Example: --type Status,Method,Error

The identifiers were prefixed with status to indicate that it is of the type Status. But in the resulting string value, we don't need to do that (as the type is not really relevant in the output). We can trim that out using the flag --trimprefix.

$ stringer --type Status --trimprefix status

Run the above command and run the go program again. Now, the output should look like this:

OK
BadRequest
InternalServerErr

If you want a custom value, there is the flag called --linecomment, which lets you specify the exact value you want them String() to return. Make the following change to the code:

const (
	statusOK                Status = 200
	statusBadRequest        Status = 400
	statusInternalServerErr Status = 500 // Something went wrong
)
$ stringer --type Status --trimprefix status --linecomment

After running the above command, the go program should give the following output:

OK
BadRequest
Something went wrong

You can probably see how this can be very extendable. All you have to do is, add one more entry to the const block. As long as you run the stringer command before compiling, all your constants will have a string value.

But what if I have a lot of types, each with its own customisation, spread across multiple packages in multiple sub-directories?  Do I need to run stringer in each directory ?

Enter – go:generate

Let's hit pause on the stringer for a second, and get into go generate. Feel free to skip this section if you're already familiar with it.

The main Go binary has a sub-command called generate which is used to trigger code generation tools (like stringer).

💡
Rob Pike has written an amazing blog post, on the Go blog, about code generation. You can check it out here

Let's look at a quick example to see how go generate works. Open any .go file and add the following comment:

//go:generate echo "hello world"

Save it and run go generate in the directory that has this file. You will see that hello world gets printed.

So, by adding //go:generate <shell command> in your go files, you can automate a lot of things.

Marrying them both together

You can probably guess where this is going now...

With the help of go generate, you can automate running the stringer command. Doing that will solve all the problems mentioned 2 sections ago.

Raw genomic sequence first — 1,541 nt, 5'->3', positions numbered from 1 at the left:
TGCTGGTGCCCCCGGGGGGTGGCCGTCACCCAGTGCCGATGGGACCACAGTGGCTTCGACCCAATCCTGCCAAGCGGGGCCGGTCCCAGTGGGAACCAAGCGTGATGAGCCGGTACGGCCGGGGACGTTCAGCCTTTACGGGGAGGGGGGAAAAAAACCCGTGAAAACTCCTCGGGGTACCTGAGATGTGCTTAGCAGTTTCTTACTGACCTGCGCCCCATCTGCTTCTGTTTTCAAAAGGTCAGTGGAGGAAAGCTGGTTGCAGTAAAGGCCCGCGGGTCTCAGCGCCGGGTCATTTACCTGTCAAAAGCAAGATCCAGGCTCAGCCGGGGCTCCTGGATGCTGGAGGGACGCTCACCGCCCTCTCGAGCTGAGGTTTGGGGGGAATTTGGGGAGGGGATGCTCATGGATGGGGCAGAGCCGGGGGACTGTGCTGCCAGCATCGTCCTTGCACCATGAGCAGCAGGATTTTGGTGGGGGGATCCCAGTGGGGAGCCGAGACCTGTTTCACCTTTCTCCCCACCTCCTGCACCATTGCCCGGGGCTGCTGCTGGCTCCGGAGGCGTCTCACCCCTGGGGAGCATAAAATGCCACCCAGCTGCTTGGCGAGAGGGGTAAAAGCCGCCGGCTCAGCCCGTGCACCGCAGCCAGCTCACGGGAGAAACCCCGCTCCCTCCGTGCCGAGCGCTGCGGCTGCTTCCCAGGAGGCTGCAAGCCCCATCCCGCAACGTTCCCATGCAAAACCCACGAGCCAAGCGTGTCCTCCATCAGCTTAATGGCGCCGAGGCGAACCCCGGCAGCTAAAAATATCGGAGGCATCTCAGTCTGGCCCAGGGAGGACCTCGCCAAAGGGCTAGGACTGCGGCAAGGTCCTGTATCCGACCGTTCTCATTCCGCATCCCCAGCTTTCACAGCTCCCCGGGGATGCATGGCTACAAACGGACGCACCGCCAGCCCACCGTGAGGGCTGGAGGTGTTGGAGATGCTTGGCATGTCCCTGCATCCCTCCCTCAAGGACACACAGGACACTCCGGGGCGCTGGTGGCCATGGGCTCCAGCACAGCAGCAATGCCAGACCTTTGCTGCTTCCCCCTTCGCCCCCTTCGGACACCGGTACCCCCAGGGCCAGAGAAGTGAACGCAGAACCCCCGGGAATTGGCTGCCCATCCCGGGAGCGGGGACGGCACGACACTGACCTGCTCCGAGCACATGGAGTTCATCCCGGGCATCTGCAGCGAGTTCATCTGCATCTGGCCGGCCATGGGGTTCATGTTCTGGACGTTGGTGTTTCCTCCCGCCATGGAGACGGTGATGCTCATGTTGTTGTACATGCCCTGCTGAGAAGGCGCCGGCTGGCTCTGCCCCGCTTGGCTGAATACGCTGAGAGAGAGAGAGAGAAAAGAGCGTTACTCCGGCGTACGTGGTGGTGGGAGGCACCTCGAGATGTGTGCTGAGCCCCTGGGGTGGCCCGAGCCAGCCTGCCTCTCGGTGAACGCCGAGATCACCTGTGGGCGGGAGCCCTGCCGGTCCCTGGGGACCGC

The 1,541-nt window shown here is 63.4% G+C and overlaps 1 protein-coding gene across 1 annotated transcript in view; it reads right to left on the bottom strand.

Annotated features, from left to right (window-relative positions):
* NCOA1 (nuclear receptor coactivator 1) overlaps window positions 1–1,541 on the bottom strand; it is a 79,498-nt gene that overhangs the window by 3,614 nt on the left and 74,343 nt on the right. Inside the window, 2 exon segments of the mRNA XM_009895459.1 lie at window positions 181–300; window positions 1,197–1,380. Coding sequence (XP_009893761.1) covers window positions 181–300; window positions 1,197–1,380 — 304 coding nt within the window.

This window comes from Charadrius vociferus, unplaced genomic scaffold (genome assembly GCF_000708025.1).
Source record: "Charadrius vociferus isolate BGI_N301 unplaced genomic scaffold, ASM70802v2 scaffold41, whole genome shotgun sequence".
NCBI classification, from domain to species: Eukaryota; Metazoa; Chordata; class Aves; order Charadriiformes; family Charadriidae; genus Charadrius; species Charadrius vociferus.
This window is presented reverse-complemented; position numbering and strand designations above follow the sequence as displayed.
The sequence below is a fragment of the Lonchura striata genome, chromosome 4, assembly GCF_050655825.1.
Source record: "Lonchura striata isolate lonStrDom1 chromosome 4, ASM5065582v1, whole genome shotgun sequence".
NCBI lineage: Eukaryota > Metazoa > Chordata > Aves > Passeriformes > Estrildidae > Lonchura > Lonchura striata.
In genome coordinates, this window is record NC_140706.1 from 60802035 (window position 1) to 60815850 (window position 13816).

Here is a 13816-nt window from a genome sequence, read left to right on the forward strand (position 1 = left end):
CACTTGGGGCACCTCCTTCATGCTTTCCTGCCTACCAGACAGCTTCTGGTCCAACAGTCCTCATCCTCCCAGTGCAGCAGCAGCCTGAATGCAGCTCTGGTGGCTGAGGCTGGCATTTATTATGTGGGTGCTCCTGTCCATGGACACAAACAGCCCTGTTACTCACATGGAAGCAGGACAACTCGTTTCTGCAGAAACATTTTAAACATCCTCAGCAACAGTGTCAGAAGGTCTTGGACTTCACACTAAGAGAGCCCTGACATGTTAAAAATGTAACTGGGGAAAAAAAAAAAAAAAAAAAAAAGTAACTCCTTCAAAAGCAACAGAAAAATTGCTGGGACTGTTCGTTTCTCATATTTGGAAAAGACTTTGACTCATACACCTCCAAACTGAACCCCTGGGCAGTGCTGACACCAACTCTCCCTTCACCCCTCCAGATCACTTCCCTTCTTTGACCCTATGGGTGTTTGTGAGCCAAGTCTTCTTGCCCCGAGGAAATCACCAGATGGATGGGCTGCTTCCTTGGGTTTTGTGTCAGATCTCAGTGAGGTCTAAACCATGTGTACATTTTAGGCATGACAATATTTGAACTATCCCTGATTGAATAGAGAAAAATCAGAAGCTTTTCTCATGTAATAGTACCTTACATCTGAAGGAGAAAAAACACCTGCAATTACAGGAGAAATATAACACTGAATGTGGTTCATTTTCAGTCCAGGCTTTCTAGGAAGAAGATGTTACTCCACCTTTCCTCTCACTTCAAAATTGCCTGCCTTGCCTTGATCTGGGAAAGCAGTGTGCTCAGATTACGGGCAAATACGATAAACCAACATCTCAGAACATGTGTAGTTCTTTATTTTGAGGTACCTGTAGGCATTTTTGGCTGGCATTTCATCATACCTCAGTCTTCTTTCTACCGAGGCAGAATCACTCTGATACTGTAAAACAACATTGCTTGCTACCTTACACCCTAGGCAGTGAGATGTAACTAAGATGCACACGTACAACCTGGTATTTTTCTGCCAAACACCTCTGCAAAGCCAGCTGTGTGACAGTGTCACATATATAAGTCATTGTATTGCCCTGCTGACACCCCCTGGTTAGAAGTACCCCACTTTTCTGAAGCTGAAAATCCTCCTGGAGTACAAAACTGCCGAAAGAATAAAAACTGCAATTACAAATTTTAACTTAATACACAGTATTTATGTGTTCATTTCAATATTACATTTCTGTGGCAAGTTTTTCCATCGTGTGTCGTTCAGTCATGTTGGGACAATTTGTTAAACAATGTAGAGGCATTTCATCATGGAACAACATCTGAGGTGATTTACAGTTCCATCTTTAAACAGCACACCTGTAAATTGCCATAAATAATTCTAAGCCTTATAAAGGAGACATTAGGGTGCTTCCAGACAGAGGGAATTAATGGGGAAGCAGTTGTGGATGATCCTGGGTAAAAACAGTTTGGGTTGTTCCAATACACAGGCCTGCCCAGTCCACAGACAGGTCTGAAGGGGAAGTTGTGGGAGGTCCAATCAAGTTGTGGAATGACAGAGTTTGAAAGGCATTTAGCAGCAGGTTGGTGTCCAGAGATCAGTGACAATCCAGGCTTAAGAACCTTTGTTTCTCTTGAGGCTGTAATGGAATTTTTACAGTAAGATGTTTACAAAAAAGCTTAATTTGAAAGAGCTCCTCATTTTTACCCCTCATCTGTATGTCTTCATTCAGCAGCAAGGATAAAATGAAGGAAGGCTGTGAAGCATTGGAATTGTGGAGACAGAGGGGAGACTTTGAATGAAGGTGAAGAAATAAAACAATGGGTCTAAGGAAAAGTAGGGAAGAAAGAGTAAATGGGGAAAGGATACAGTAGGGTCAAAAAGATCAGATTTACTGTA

• You will not have to run stringer for all the types
  • You can run stringer once for all sub-packages by running this command:
$ go generate ./...

While declaring an int type as an enum,  just add this go:generate comment above it. Where you add this comment does not matter. But putting this comment right about the type declaration will help the reader understand that the String() methods will be auto-generated for this type.

Example

//go:generate stringer -type Status -trimprefix status
type Status int

const (
	statusOK                Status = 200
	statusBadRequest        Status = 400
	statusInternalServerErr Status = 500
)
💡
You don't have to check in the generated _string.go files in git. You can simply add an additional step in your CI, just before the build step, to run go generate ./.... And all the String() methods will automatically be generated.

Things to remember

  • If you have go:generate comments, don't forget to always run go generate before running go build. Because, without running go generate, the build command might not fail (If, the String() function is not directly used). But the behaviour that could end up being inconsistent
  • go generate does NOT guarantee the order of execution. So, if you care about the order in which the string methods are generated, make sure to write your own orchestration script

Closing

stringer is a very nifty tool to have in your developer toolbelt. But due to its lack of popularity (and documentation), this ends up confusing people when they encounter it. But it's a very interesting and good-to-know tool. It can make your code cleaner and easier to maintain.

It's a part of the gofmt, goimports, gopls, godoc, etc gang.

Make sure you check out the plethora of out-of-the-box standard tools that Go has to offer, to help you write go code. Even if you don't think you need them right now, they may help you figure out problems you didn't know you had 😛

Dec 12th, ‘22 | 5 min read